Take Peter Jackson’s The Hobbit. Ultimately, The Hobbit is the worst example of movie splitting, as Jackson took a small children’s novel and turned it into a nine-hour sprawling epic. The approach not only completely misses the tone, style and atmosphere of the book, it makes for lazy filmmaking. Needless plots are added in to pad the story. Scenes seem to last ten minutes longer than they should, and fight sequences go on forever. Your mileage for Jackson’s style will vary, but it goes without saying that a two hour version of The Hobbit would have made for a much leaner, and far superior, cinema experience. There’s simply no reason for The Hobbit to be adapted into three movies. These movies have barely made a dent in public consciousness, especially when compared to the Lord of the Rings trilogy a few years back, which became a massive cultural phenomenon. Ask most people about the Hobbit and they’ll tell you the movies are too long and that nothing really happens in them. This explains why the newest movie has been renamed The Battle of the Five Armies, as opposed to the original title, There and Back Again – the new title is clearly trying to motivate audiences who may have lost interest, selling them on the action this time.But the Hobbit still makes a lot of money, and that gives studios a thumbs up to keep doing this. It’s just all so cynical. Financial decisions disguised as creative ones which take advantage of fans. It’s not that all of these movies are bad as such – there’s been some positive reviews of Mockinjay – but the principle is awful, and splitting movies breeds a sense of laziness which doesn’t bode well for future blockbusters. These films take advantage of die-hard fans who love the material, and you wonder where the line will be drawn. Will Marvel decide to split the third Avengers into two? At what point do movies basically become TV shows? Eventually, it’ll probably become too much, and over-saturation will turn the audiences away. Remember when 3D was the next big thing in cinema?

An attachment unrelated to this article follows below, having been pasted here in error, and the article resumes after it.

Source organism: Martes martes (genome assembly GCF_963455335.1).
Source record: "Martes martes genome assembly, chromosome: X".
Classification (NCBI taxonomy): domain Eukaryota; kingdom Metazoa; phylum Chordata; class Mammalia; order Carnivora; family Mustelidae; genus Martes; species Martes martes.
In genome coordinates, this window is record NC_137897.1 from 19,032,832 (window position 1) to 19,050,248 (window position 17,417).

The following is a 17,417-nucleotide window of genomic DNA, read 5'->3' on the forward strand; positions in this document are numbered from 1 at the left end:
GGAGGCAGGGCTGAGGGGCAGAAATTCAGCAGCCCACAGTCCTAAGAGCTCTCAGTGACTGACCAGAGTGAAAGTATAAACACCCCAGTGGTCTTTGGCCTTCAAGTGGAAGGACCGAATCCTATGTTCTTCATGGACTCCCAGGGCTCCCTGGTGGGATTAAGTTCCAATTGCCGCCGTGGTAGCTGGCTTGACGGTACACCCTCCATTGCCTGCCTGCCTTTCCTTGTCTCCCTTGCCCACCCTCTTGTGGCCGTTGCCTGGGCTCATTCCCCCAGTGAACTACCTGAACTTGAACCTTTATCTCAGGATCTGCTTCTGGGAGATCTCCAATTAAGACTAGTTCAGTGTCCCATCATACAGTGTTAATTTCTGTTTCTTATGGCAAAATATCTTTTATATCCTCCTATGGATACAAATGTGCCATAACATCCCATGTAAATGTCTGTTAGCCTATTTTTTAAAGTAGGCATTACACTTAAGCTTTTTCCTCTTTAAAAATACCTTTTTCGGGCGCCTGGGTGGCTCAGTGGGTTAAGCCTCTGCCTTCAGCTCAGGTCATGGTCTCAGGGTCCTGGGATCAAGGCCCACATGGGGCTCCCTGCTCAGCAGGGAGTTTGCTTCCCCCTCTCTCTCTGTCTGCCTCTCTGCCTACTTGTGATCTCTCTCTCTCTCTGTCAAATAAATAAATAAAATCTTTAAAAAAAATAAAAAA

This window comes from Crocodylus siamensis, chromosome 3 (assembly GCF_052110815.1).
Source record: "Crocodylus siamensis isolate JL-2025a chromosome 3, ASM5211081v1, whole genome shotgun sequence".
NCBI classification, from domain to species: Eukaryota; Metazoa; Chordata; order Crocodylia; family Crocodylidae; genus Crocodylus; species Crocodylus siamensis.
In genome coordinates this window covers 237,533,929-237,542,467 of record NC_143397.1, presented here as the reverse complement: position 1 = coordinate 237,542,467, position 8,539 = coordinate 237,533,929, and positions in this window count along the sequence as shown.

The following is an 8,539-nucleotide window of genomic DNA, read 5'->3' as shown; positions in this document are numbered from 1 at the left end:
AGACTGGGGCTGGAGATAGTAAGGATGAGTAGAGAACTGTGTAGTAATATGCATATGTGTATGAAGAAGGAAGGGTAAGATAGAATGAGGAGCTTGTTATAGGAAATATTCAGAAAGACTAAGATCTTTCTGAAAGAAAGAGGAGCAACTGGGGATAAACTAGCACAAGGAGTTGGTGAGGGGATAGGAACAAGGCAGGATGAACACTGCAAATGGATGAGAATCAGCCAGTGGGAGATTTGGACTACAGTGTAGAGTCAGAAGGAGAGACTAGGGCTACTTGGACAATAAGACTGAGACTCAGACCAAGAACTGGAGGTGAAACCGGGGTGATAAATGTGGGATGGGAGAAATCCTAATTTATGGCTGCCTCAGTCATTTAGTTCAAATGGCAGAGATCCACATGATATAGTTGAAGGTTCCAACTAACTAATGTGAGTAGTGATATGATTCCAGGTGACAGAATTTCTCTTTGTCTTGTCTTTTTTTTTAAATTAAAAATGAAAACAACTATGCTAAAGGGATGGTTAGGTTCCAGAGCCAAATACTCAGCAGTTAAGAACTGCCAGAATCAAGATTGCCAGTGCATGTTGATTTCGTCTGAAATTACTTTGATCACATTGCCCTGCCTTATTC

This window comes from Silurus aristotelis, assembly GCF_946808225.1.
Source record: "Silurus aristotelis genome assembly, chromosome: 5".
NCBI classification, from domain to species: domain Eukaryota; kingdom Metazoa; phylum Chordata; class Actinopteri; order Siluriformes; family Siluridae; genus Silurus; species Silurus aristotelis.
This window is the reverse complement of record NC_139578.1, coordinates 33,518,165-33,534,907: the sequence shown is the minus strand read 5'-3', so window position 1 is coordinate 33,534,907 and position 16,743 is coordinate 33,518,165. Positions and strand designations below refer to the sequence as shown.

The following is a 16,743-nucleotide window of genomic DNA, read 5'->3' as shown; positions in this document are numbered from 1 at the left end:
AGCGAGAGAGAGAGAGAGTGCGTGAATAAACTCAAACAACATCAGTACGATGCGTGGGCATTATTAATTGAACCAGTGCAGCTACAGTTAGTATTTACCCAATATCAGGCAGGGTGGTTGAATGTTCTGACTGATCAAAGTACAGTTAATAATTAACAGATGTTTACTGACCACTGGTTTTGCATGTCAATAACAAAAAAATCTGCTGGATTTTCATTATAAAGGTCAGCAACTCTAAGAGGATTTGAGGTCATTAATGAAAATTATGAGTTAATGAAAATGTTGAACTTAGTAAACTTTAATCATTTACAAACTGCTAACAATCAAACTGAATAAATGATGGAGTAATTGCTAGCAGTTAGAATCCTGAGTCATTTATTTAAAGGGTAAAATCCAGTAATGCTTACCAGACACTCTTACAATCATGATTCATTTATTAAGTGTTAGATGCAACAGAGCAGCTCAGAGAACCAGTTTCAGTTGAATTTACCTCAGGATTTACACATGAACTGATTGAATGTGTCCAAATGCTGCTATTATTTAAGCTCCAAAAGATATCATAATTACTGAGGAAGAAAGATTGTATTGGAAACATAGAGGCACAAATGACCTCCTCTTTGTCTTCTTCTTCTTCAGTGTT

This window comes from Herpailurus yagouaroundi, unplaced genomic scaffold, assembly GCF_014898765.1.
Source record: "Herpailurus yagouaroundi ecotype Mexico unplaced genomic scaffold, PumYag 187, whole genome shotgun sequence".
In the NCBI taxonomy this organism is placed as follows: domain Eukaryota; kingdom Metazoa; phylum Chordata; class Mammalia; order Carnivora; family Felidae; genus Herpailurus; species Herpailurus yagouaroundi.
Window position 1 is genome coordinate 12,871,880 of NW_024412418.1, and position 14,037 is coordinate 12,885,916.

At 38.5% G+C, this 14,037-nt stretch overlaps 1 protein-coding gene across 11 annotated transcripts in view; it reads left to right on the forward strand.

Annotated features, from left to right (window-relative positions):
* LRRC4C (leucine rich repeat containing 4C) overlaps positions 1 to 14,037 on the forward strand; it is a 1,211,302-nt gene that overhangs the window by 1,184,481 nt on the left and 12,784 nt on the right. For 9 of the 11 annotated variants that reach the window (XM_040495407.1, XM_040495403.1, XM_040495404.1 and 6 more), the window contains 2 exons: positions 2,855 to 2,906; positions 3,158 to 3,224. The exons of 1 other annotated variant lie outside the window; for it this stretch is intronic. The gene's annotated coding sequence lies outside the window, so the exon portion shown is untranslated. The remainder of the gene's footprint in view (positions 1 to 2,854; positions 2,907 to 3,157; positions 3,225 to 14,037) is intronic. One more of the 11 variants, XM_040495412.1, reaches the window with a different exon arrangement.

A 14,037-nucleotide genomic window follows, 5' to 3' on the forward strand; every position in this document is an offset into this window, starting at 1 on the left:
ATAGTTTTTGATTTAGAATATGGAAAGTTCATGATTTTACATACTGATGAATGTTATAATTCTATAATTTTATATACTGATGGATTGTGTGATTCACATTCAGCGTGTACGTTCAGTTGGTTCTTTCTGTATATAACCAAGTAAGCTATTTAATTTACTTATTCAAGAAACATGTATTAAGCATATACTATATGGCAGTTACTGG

I’d love to hear thoughts in the comments below – do this annoy anyone else as much as me?